Hyperparathyroidism is an uncommon disease of abnormal calcium and phosphorus regulation in dogs. It occurs when one or all of the body's four parathyroid glands produce too much parathyroid hormone. Ultimately, this leads to very high blood calcium levels.
Hyperparathyroidism can be termed primary or secondary. For the purposes of this genetic disease discussion, only the primary (hereditary) forms will be discussed.
Primary hyperparathyroidism occurs 1) as a result of either a benign, parathyroid hormone-secreting tumor (adenoma) on one of the four, thyroid gland-associated parathyroids or 2) due to a congenital disease of the parathyroid glands that allows for excessive production of parathyroid hormone.
Juvenile hyperparathyroidism is inherited as an autosomal recessive trait.
Symptoms and Identification
Symptoms will primarily affect the gastrointestinal, urinary, and neurologic systems--as well as the calcium-rich bones--as the body's calcium reserves are tapped to increase blood levels of this mineral.
Dogs with hyperparathyroidism will usually exhibit a gradual onset of a variety of symptoms associated with excessive levels of calcium in the bloodstream:
Increased thirst and urination and/or abnormal urination
Weakness, stiffness, decreased muscle mass and/or lethargy
Inappetance, nausea, vomiting and/or constipation
With the juvenile form of the disease dogs are identified once abnormal (stunted) growth is noted. The above signs associated with the adenoma form may be present as well.
Diagnosis is usually achieved by finding high calcium levels in the blood and correlating this finding with the medical history, other blood tests, X-rays, urinalysis, EKG and an ultrasound of the neck to check for a mass on one of the four parathyroid glands.
Keeshonds are the principal breed predisposed to primary hyperparathyroidism as a result of benign parathyroid gland tumors. German Shepherds, however, are most likely to suffer the rarer, juvenile version of primary hyperparathyroidism.
Treatment for hyperparathyroidism is usually accomplished surgically. If a parathyroid adenoma is present, the affected parathyroid gland is removed and biopsied. If juvenile parathyroidism is diagnosed, one to three of the glands can be removed to achieve normal calcium levels. More than one surgery may be necessary to get to the right calcium balance in these cases. One parathyroid gland is always left behind to carry out normal functions. management.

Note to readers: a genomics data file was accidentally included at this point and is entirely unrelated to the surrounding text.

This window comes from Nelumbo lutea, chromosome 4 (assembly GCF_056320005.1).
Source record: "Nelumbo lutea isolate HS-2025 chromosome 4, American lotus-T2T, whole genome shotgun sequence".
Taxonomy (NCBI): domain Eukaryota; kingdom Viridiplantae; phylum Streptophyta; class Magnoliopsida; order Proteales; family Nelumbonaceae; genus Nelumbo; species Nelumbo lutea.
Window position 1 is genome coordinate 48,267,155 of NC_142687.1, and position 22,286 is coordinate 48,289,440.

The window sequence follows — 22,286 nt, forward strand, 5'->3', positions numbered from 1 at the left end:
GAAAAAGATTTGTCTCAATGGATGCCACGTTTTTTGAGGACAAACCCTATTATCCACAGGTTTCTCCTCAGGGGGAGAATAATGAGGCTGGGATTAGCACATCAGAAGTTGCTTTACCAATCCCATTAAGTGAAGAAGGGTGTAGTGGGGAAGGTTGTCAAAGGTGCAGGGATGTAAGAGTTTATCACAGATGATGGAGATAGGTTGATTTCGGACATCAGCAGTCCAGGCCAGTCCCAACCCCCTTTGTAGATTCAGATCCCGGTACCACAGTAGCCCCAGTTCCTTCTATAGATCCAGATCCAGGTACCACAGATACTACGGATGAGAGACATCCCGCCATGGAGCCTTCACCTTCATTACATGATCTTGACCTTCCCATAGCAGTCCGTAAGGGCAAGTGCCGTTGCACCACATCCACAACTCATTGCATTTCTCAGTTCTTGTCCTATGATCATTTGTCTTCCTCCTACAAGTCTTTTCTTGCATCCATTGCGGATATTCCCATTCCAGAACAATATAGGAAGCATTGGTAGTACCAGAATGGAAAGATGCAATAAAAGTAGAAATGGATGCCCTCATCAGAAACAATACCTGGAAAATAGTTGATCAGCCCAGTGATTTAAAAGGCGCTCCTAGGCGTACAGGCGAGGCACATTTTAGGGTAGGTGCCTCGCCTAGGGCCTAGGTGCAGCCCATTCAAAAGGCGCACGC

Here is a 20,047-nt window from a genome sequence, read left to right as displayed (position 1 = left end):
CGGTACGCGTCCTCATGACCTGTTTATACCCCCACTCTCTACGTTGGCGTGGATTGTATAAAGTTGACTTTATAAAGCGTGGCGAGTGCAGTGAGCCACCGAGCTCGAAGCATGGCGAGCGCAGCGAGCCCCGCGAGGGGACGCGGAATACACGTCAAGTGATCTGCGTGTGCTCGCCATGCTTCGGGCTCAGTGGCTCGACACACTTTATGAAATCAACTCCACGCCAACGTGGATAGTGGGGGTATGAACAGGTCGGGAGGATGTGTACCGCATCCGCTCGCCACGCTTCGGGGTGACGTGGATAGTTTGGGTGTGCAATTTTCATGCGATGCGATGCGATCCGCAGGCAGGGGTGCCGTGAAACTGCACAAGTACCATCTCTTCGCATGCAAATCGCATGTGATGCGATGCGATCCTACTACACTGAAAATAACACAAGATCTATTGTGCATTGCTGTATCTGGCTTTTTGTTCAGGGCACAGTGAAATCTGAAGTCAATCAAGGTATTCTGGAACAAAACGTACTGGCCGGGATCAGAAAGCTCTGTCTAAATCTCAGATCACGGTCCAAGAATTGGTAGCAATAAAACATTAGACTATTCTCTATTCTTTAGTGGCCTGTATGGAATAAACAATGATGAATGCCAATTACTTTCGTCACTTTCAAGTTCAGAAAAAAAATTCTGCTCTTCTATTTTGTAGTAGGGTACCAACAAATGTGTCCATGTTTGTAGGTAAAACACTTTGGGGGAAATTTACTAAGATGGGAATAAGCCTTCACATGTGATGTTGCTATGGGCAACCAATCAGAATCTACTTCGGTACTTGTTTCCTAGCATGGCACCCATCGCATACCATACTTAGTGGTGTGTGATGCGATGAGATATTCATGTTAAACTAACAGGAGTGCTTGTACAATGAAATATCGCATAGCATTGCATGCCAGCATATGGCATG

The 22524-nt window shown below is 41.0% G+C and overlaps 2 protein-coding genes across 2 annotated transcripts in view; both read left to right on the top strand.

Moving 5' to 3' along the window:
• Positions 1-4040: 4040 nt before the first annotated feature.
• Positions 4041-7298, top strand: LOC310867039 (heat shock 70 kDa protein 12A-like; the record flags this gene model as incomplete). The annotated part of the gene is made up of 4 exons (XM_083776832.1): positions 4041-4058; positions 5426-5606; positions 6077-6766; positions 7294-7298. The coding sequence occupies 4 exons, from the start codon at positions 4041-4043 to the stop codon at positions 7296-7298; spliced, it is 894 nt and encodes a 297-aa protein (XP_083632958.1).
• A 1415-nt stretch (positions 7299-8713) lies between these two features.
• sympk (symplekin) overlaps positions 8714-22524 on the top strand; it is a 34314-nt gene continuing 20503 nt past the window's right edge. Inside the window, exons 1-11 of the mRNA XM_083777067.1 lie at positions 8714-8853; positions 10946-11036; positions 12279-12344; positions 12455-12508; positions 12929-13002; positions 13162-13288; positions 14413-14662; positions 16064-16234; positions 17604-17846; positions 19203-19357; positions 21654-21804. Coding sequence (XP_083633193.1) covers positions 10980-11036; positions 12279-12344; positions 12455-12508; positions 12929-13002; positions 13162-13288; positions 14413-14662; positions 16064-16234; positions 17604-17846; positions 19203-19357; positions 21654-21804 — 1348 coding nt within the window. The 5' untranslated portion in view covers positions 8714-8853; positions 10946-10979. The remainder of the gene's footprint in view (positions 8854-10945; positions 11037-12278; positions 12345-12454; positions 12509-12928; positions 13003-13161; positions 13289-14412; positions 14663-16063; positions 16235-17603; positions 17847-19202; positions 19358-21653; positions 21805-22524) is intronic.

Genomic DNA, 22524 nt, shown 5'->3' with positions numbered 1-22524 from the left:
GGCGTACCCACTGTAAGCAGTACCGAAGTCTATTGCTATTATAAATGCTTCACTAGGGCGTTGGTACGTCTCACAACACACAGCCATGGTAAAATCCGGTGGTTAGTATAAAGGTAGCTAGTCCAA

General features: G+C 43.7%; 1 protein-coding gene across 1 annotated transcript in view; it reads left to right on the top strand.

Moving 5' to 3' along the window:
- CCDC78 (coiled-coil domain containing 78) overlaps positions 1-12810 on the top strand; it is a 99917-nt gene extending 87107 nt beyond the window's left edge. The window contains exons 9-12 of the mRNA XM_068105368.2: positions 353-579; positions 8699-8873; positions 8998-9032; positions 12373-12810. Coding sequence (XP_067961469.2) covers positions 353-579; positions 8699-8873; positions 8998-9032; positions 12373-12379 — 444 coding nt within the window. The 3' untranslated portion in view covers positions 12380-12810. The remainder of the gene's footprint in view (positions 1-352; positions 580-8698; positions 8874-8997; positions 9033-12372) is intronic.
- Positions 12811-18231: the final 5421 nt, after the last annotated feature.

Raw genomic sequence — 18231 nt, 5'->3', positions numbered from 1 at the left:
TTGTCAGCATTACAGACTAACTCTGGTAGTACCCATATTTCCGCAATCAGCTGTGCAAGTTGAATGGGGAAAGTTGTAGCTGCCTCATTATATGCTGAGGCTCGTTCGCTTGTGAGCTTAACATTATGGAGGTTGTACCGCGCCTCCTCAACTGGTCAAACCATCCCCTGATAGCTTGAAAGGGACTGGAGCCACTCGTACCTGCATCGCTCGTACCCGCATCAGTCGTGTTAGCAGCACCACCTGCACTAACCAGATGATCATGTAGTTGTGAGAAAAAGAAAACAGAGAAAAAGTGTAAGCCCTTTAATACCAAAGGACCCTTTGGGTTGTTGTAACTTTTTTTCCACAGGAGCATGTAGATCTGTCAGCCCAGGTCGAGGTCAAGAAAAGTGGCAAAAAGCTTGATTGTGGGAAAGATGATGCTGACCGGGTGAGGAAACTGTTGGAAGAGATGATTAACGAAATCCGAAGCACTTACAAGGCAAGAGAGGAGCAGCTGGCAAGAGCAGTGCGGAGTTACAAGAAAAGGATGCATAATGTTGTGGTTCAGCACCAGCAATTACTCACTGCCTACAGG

Dogs who present with extremely high calcium levels may require hospitalization with fluid therapy and close electrolyte management.
The cost of diagnosis typically ranges between $200 and $1,000, depending on whether an ultrasound is performed. A requirement for intensive care upon presentation will inevitably increase the cost of diagnosis significantly. Similarly, surgical intervention is an expensive affair given that board-certified surgeons are often employed to handle this delicate surgery. $1,500 to $3,000 is the typical outlay for this procedure.
There is no known means of prevention save genetic counseling which would serve to eliminate affected dogs from the breeding pool. For keeshonds, genetic testing is available via Cornell University's School of Veterinary Medicine to determine carrier status so as to appropriately remove these animals from breeding programs.
Juvenile hyperparathyroidism is prevented by preventing affected dogs and their first degree relatives from breeding.
Greco, D.S. 1995. Pediatric Endocrinology. In J.D. Bonaguara and R.W. Kirk (eds.) Kirk's Current Veterinary Therapy XII Small Animal Practice. p 346-351. W.B. Saunders Co., Toronto.